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Right turn on red hat?

9 April 2010

José Horacio Gómez Velasco was born 26 December 1951 in Monterrey.   Like a good regiomontaño (native of Monterrey) should, he went to Mass regularly and studied at TEC.  Unusual for a conservative, he transferred to  UNAM in the early 197os, obtaining degrees in accounting and philosophy without turning lefty, or even anti-clerical, let alone secular.   Instead, he pursued a doctorate in theological studies in Spain, and was ordained in 1978 by Austrian Primate Cardinal Franz König, one of the most progressive church leaders of the time.  What makes this so incongruous is that the new Father José was ordained as a member of the Priestly Society of the Holy Cross.  In  common parlance, Opus Dei.

Without venturing into Dan Brown territory  Opus Dei is controversial, even in Latin America.  With its rituals rooted in the most ultra-montane forms of Spanish Catholicism, and a top down,  hierarchical structure demanding unquestioning obedience to ones superior, it gets a creepy reputation for secrecy.  The reputation is enhanced by the unusual structure of Opus Dei, which unlike other religious orders, is neither communal, nor do its members wear any identifiable garb.  It has conservative theological views, there is some controversy about its role in secular political affairs.  Having been founded, and prospered in Spain during the Franco era, and appealing to social conservatives and the wealthy to begin with, its members are more likely to be active in rightist politics than otherwise and to be prominent within rightist social movements.

In Latin America, where the more conservative (and sometimes creepy) traditions of the Spanish Church still linger, we are fairly used to Opus Dei priests and even Opus Dei bishops.  In the United States, a country with a more individualist tradition, Opus Dei is seen as it is in Dan Brown novels — a weird, shadowy and sinister movement.  Gómez, a resident of the United States since 1987 and a United States citizen since 1995, is the vicar of Opus Dei in Texas — a place also known for weird, shadowy and sinister movements of its own.

Gómez was elevated to the post of Bishop of San Antonio in 2004.  The previous Bishop, Patrick Flores, was something of a legend in Texas — having been a ranchero singer as a teenager, and come from migrant worker stock, he was beloved (not just by Catholics, and not just by Tejanos) for his common touch and avidity to work with all factions in the wider Texas community on issues of common concern.

Gómez — who as a Bishop cannot be a member of Opus Dei (whose members answer to the order’s superiors, while diocesan Bishops have to answer directly to the Pope) has not been a bishop in the Flores mode.  He immediately took the Diocese in a rightward direction, disbanding a Diocesan Commission that opposed a ban on same-sex marriage (as opposed to Raul Vega, the Bishop of Saltillo, supported Coahuila’s “civil union” bill) and threatening to cut funding to a Catholic University that had invited Hillary Clinton to give a speech, on the pretext that Mrs. Clinton (then a United States Senator and not a Catholic) did not oppose legal abortions.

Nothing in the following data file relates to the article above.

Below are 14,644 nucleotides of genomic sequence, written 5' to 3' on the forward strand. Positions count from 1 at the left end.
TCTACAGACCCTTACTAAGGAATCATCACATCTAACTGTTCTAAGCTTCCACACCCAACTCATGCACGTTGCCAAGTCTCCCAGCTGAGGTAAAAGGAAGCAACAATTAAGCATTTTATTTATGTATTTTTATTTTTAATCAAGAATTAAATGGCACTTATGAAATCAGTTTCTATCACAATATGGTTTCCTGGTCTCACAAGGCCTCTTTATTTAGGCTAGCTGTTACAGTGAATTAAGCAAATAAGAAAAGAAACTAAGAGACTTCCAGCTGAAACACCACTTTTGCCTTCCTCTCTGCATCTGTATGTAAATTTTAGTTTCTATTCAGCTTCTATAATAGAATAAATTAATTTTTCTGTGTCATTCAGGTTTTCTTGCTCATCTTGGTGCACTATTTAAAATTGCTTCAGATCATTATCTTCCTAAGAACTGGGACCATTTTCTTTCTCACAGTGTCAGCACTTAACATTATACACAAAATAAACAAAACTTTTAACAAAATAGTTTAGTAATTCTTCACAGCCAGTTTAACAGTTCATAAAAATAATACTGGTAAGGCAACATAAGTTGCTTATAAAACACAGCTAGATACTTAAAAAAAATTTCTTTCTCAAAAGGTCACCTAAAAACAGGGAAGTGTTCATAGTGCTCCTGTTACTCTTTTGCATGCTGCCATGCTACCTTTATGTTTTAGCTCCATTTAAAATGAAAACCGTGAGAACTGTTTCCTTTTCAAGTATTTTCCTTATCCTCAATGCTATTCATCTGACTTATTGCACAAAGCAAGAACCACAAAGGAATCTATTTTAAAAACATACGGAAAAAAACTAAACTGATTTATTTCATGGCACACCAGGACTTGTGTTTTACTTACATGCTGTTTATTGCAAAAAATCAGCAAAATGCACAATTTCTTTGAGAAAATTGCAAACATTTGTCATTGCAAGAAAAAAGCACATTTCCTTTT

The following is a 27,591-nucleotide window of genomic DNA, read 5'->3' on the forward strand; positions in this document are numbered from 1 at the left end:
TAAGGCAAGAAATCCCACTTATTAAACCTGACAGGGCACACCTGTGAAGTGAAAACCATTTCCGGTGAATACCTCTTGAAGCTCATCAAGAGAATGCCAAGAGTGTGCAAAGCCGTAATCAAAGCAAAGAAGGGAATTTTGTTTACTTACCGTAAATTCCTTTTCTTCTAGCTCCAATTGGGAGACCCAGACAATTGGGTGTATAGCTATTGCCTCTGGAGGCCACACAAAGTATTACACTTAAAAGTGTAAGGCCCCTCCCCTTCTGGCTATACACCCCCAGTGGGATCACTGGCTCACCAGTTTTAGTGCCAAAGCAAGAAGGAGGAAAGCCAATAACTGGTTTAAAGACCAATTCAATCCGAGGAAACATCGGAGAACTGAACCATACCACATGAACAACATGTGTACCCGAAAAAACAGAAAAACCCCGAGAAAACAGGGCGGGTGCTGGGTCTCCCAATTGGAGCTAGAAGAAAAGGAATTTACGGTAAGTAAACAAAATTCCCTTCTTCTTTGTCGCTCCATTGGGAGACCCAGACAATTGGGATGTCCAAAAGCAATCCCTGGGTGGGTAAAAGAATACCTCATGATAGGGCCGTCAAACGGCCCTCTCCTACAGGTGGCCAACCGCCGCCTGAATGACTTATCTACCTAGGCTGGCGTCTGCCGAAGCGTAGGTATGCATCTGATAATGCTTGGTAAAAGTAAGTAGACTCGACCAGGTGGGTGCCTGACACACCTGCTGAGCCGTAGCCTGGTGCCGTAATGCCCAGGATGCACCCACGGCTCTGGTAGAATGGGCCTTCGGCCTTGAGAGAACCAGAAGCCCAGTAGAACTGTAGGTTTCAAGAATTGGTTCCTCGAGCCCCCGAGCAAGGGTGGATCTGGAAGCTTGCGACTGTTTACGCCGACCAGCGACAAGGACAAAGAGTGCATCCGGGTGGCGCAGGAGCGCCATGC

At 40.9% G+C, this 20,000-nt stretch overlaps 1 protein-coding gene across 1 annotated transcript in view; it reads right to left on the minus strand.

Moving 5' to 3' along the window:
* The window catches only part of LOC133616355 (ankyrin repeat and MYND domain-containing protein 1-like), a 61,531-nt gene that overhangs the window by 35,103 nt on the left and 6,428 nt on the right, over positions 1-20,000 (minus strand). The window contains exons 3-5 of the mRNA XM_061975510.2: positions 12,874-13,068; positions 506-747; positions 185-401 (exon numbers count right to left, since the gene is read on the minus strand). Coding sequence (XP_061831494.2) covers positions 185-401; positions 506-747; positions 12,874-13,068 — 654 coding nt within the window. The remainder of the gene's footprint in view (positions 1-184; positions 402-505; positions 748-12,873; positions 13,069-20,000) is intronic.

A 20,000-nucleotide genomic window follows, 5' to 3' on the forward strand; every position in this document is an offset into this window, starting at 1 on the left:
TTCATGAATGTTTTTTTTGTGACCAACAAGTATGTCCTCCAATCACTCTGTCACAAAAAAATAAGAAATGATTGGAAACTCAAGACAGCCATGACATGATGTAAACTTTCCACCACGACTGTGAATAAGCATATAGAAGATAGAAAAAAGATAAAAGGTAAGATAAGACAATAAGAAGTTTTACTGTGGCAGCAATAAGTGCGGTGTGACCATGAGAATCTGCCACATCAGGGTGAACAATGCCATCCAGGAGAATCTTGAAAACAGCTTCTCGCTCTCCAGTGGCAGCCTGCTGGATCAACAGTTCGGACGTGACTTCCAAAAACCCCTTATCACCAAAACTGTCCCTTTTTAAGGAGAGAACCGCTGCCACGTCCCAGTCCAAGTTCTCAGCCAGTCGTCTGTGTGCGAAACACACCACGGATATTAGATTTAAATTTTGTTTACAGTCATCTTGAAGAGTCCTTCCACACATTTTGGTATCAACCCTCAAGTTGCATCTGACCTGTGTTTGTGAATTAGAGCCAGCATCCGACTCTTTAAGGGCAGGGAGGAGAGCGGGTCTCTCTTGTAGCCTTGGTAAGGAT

Earlier this year, he was named Coadjutor Archbishop of Los Angeles.  This means, come next February when Cardinal Roger Mahoney turns 75,  Mexican born José Gómez will be the Archbishop of the largest Roman Catholic Diocese in the United States.  Normally, the Archbishop of Los Angeles is a Cardinal, and it is expected that Gómez will receive his red hat.

This will make for an interesting situation.  Gómez has closely worked with Cardinal Norberto Rivera, the Primate of Mexico City, for a number of years.  Both are extremely conservative in their theology and Rivera has been skirting the line on the very strict separation of Church and State in Mexico.  In the United States, where clerics can, and do, make political pronouncements, José Gómez will have a huge bully-pulpit (as well as a regular pulpit in the Cathedral, of course).  The Archdiocese of Los Angeles is overwhelmingly Mexican-American (who like other demographic groups in the United States are more regular church-goers and to heed their priests much more than Mexicans do) and should Gómez be seen as the “voice” of a sizable ethnic minority (as he was in Texas), could cause problems for progressive Latino groups.

The Archdiocese of Los Angeles is in serious financial trouble, as a result of court-ordered settlements stemming from lawsuits involving pedophile priests (one scandal dragging in Norberto Rivera, because the priest was bounced back and forth between Los Angeles and Mexico staying one step ahead of the law).  I suppose being an ex-Opus Dei Cardinal could have one advantage for Los Angeles.  The order is famous (or infamous) for its skills at fund-raising.  Maybe two advantages.  Sexual abuse among Opus Dei types seems to confine itself to opposite gender adults.

One Comment leave one →
  1. 9 April 2010 8:02 am

    We lived in San Antonio when Patrick Flores was archbishop and he was a wonderful man, a wonderful leader of the church. The mood in San Antonio was very much one of different religions talking to each other, doing things together for the good of the community. One sensed a compassionate church, very much aware of the problems of the poor. Catholic institutions were pretty liberal in a quiet way in things that mattered to families like birth control. The Cathedral was filled with music. I took a Spanish class at the Mexican-American Cultural Institute, a Catholic institution, and was deeply touched by the warmth and non-judgmental faith I found there. Pope Benedict’s mean-spiritedness is seeping into many places, and it is a terrible shame, especially at a time when it is more openness and love that is needed.

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